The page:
Christopher Marlowe, a popular playwright, and dramatist of the 16th century Renaissance England were known for his blank versus, mature writing and controversial themes. In his plays, he has used monologues as soliloquy or prologue to help his characters to relate to or express their thoughts directly to the audiences which are refreshing and a pleasure to watch.
Here are some of the most famous monologues of Christopher Marlowe.
A monologue from Dido, Queen of Carthage
Marlowe’s Dido is a modern woman and his only female protagonist. She is strong, powerful, and wealthy. She is a warrior princess who has rejected all his male suitors in the past but is bold enough to admit her love for Aeneas.
In Marlowe’s version of Dido, she is under Venus’s spell who hopelessly falls in love with Aeneas washed down by the shores of Carthage.
Dido is fiercely independent and does not need a man to guide her but when she realizes the power of love she succumbs to her passion and becomes obsessed with Aeneas.
In the monologue, Aeneas is about to leave Carthage in the darkness of the night and has boarded a ship to Italy leaving Dido behind.
Aeneas has only used Dido’s generosity and has never loved her from his true heart. When Dido gets the news, she is heartbroken and curses Aeneas for his betrayal.
The monologue is an exchange of speech between Dido and her warm-hearted sister Anna. Dido informs Anna that Aeneas is leaving Carthage but asks her not to curse him.
She promises to take back Aeneas as soon as he returns and she will give up her kingdom and lead a private life with him. She says to Anna how faithful she has been and that she will follow him wherever he goes.
She quotes ‘I’ll frame me wings of wax like Icarus’ and fly and melt under the hot sun only to fall into the arms of Aeneas or else she will play Arion’s harp and ride the back of a dolphin to reach her beloved.
At the end, when Dido realizes that she has been betrayed she ends her life by throwing herself into the pits of fire, her ultimate sacrifice and revenge against Aeneas.
Click here for the free pdf: Monologue from Dido, Queen of Carthage
A monologue from Doctor Faustus
The closing lines appear in Christopher Marlowe’s famous play ‘The Tragic History of the Life and Death of Doctor Faustus’.
Here the protagonist Faustus exclaims he is in the final hour of his life and has ‘one bare hour’ to live before his eternal damnation. A horrified Faustus urges the clock to stop and grant him a year, a month, a week, or even a day so that he can repent and save his soul. He further states that the holy blood of Jesus Christ is the only way to save his soul and asks Lucifer to spare him from the horrors of hell.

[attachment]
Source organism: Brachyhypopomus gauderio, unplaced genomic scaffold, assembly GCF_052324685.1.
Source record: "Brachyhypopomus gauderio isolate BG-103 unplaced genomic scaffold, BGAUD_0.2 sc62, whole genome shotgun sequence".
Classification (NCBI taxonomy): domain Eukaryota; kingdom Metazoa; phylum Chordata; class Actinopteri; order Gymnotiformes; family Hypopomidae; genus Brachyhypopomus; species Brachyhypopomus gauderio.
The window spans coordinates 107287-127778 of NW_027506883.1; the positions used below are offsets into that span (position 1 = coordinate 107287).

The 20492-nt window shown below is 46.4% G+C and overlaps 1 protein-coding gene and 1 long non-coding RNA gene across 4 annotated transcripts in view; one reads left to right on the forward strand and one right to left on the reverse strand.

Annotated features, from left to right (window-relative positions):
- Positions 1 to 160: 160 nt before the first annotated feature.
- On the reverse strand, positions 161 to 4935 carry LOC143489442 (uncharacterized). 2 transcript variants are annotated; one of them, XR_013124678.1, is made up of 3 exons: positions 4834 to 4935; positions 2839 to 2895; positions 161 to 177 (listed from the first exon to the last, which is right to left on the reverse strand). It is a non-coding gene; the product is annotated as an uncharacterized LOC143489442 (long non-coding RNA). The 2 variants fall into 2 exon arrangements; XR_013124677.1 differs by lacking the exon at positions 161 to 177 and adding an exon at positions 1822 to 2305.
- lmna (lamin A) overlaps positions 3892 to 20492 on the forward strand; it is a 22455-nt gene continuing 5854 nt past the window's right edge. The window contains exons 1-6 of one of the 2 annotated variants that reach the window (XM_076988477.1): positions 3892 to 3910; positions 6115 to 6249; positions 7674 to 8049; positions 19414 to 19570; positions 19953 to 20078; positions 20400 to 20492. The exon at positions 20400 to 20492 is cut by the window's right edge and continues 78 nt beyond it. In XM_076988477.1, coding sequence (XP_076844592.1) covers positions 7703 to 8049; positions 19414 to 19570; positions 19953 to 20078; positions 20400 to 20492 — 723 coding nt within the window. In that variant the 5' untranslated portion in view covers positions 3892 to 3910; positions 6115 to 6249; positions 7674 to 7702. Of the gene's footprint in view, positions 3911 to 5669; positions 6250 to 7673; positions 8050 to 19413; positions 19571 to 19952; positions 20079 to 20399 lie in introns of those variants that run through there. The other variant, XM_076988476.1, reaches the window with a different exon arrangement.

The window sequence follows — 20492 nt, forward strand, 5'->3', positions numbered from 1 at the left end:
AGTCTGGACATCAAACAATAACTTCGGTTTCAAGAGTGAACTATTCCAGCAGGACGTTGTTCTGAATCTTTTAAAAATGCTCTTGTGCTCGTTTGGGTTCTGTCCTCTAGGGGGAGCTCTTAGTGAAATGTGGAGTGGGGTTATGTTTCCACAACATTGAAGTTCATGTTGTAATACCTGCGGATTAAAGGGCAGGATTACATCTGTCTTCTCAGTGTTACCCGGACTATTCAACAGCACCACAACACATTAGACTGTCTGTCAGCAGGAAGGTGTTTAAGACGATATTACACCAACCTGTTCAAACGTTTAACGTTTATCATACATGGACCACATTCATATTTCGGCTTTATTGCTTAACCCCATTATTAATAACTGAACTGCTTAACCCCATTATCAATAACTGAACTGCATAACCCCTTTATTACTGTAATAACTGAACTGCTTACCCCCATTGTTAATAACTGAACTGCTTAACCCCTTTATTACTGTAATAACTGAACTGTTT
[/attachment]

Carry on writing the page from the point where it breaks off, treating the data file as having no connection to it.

Faustus is afraid of God for the dreadful sins he has committed and stretches his arms and fears for the wrath of God who ‘bends his ireful brows’. He asks the mountain and hills to fall upon him and hide him away from God’s fury.
Faustus blames his fate for his evil outcome and says that his fate was written even before he was born. He wants to vanish like a foggy mist and ascend into heaven.
Click here for the free pdf full text: Doctor Faustus Monologue by Christopher Marlowe
A monologue from Edward II
This monologue is taken from Marlowe’s epic play Edward II and appears at the beginning of the play.
Here Gaveston reads out a letter he has received from Edward II stating that his father Edward I has died and he may return to the Kingdom.
Gaveston who was exiled by Edward I reads out the letter in delight as he is to be united with his dear friend Edward II.
He is pleased to return to London which he describes as an ‘Elysium’ or heavenly abode much so because he will be by the side of his beloved prince.
Gaveston further laments that the sight of the world, the men, and even London might seem unappealing to him, but he only favours the sight of the young prince and wants to die in his bosom. He proclaims his loyalty and love for the king and claims that he will only bow down for the king and no one else.
Click here for the full-text pdf: Monologue from Edward II
A monologue from Jew of Malta
This is a prologue the opening speech given by the soul of Machevil at the beginning of the play. He says that although he is dead to the world, his soul has crossed the Alps and entered the body of the Duke of Guise. He claims that his soul is immortal and will keep living in the body of the Duke who is dead.
Machevil has no regard for religion and considers it as nothing but a ‘childish toy’. He further adds that those who will follow him will be successful. He states that leadership is more important than knowledge of letters.
He finishes off his speech by saying that the sole purpose of his visit is to lament the tragedy of the Jews.
The full-text pdf is available here: Jew of Malta
Check out some of Marlowe’s famous monologues